Before he disappeared into the city he took one last look at the man he'd murdered without word or conscience. In the dim light he saw the wide, accusing eyes of his victim staring after him. The whites already black from the hemorrhaging.CHAPTER 2
There were two of them.
Medium build, casually attired, nothing remarkable about either except for the fact that they were too unremarkable. The Hôtel de Ponto was on Paris's chic Rue du Faubourg Saint-Honoré, and its guests were wealthy tourists and business executives, men and women adorned with designer garments. In an everyday crowd the two would blend in. But not here.
Victor saw them the instant he was through the main entrance. They were standing in front of the elevators at the far end of the lobby, their backs to him. Both stood completely still, one with hands in pockets, the other with arms folded, waiting. If any words passed between them they did so without any change in body language.
The grand lobby was quiet, less than a dozen people occupying space. It had a high ceiling, marbled floor and pillars, an abundance of exotic potted plants set throughout, green leather armchairs grouped together in the corners and central space. Victor headed toward the front desk that ran along the wall to his right, walking at a relaxed, casual pace despite the potential danger. He kept the men in his peripheral vision at all times, ready to act should one look his way. He hadn't fully made up his mind about the duo but in Victor's business a potential threat was a definite threat until proved otherwise. In the lobby he was exposed, vulnerable, but nothing in his demeanor betrayed that. He drew no attention from the other people in the room. He acted and looked just like them.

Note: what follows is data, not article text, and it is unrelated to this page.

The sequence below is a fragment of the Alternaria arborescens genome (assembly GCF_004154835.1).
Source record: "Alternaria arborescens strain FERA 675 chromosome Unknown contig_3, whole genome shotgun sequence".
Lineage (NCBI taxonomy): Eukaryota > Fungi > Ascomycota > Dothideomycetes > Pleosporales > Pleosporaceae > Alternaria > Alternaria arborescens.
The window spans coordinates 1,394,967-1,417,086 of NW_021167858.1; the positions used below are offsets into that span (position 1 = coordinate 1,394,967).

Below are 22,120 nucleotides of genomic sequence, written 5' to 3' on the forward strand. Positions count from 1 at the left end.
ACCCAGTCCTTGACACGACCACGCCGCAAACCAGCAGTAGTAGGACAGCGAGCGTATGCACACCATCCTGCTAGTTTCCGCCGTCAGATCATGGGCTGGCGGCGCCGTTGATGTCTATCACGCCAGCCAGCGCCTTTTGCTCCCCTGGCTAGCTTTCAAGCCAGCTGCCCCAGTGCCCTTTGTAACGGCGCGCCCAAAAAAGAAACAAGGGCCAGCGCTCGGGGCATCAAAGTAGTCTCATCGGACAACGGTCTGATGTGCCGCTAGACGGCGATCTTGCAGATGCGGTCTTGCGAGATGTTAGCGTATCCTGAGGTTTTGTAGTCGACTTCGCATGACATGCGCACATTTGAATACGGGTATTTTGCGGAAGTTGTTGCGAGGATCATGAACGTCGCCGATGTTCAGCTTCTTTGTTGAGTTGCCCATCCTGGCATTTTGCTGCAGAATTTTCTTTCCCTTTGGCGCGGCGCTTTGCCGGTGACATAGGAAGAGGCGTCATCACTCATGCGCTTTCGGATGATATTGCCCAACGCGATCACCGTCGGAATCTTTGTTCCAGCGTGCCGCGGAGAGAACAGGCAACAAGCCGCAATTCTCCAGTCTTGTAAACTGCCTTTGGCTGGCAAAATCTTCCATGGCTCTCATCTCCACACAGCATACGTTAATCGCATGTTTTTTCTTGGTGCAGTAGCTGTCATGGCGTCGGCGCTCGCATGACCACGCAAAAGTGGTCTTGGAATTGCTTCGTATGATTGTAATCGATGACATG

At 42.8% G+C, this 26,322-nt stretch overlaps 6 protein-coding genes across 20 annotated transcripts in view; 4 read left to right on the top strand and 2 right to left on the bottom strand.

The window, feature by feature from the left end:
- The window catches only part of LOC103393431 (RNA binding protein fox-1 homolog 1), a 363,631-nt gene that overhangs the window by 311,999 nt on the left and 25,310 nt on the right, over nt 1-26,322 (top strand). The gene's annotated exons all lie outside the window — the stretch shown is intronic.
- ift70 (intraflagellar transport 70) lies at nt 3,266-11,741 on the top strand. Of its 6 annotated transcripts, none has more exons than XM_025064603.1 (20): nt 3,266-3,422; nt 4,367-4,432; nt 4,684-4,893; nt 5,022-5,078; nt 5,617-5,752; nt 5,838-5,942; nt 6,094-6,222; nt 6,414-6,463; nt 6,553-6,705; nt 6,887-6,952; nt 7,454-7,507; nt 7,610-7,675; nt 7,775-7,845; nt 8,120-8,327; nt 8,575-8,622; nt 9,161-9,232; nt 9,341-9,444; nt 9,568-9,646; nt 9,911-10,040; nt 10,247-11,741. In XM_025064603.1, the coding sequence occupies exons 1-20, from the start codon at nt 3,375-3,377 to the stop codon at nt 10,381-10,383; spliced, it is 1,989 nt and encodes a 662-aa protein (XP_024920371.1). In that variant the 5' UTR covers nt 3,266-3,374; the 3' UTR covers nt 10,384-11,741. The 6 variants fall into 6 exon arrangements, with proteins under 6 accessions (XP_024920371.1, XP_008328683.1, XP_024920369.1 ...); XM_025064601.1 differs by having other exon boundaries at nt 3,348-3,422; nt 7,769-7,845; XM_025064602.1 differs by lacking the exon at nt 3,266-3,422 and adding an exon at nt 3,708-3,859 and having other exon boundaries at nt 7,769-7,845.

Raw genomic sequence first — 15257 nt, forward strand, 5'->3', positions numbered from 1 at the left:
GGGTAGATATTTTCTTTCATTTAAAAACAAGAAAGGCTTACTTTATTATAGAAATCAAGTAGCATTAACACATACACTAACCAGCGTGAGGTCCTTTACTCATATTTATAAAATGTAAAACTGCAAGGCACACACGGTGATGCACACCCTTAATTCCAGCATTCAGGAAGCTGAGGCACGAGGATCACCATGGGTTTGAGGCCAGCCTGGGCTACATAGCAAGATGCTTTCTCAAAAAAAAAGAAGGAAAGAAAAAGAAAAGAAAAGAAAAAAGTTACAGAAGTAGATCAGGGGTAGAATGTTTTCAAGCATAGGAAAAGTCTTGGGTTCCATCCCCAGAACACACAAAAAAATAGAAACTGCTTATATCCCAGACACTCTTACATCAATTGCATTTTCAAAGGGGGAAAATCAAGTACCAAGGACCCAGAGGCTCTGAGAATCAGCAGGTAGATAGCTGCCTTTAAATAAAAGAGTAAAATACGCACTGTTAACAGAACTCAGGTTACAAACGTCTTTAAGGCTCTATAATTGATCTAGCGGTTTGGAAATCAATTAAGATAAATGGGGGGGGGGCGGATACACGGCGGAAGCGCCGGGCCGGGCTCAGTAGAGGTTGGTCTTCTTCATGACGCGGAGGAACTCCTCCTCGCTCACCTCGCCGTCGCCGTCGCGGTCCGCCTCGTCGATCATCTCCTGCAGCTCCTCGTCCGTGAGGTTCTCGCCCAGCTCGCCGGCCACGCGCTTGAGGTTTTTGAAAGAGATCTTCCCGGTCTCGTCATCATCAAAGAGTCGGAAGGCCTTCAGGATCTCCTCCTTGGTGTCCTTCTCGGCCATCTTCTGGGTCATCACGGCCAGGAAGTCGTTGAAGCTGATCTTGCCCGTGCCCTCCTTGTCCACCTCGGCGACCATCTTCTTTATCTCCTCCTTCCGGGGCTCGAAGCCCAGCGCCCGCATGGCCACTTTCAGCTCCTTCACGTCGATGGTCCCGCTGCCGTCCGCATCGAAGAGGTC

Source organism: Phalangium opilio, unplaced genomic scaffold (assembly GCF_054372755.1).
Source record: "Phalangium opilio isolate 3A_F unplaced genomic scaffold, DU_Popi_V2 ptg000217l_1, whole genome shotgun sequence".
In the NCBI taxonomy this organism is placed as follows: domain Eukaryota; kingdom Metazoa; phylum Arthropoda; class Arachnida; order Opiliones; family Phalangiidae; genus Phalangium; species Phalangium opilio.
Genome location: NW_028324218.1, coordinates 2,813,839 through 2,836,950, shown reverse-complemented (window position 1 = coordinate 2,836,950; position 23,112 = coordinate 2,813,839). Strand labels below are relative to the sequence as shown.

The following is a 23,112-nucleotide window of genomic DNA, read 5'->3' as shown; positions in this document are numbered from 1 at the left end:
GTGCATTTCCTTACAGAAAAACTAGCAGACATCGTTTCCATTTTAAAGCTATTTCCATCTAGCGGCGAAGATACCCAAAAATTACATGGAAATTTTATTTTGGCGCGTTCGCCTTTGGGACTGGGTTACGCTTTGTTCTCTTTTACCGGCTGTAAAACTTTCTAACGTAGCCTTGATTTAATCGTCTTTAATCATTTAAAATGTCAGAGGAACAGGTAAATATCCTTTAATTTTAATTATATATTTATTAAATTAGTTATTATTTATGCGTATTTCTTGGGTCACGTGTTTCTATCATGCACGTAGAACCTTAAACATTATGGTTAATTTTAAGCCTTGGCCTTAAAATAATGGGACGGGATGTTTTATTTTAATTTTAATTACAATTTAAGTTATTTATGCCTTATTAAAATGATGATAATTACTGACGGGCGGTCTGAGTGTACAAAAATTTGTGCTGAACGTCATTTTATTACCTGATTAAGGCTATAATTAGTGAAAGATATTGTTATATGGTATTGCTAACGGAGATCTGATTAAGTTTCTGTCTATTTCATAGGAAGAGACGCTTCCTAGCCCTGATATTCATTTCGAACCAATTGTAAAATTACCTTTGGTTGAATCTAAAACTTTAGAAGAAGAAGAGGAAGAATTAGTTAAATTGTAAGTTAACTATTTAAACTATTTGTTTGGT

Fellow practitioners of Victor's profession were popularly believed to dress only in black, but looking like a cliché wasn't high on Victor's priorities. Like most people he looked good in black, too good for someone whose life might depend on going unnoticed. Dressed in a charcoal suit, white cotton shirt, and monochrome silver tie, Victor looked every inch the respectable businessman. The suit was wool, off the rack, excellent quality but one size too big to give him extra room at the hips, thighs, arms, and shoulders, but without appearing too ill fitting. His Oxford shoes were black, polished but not overly so, high around the ankles and with a thick, treaded sole. His glasses were simple, his haircut boring.
He chose his attire to create a bland, neutral persona. Anyone who tried to remember Victor would find it difficult to describe him accurately. He was a man in a suit, like millions of others. Aside from the easily removable glasses, the only distinguishing feature that might be noticed, and was present only to divert attention from elsewhere, would be shaved off later. He was smart without being stylish, neat but ordinary, confident not arrogant. Forgettable.
He reached the desk and smiled politely as the raven-haired receptionist looked up from her work. She had tanned skin and large eyes, her features skillfully and subtly made up. Her returning smile was cheerfully false. She hid it well but Victor knew she would rather be anywhere else.
"Bonjour," he said, but not too loudly. "Je vous appelle de la chamber 407, je suis Mr. Bishop. Pouvez vous me dire si j'ai recu des messages?'
"Un moment s'il vous plait."
She made a curt nod and checked the log. There was a large mirror mounted on the wall behind the desk in which Victor watched the reflections of the two men. The elevator doors opened and they parted to allow a couple to exit before entering themselves, almost in unison. He saw their hands. They were wearing gloves.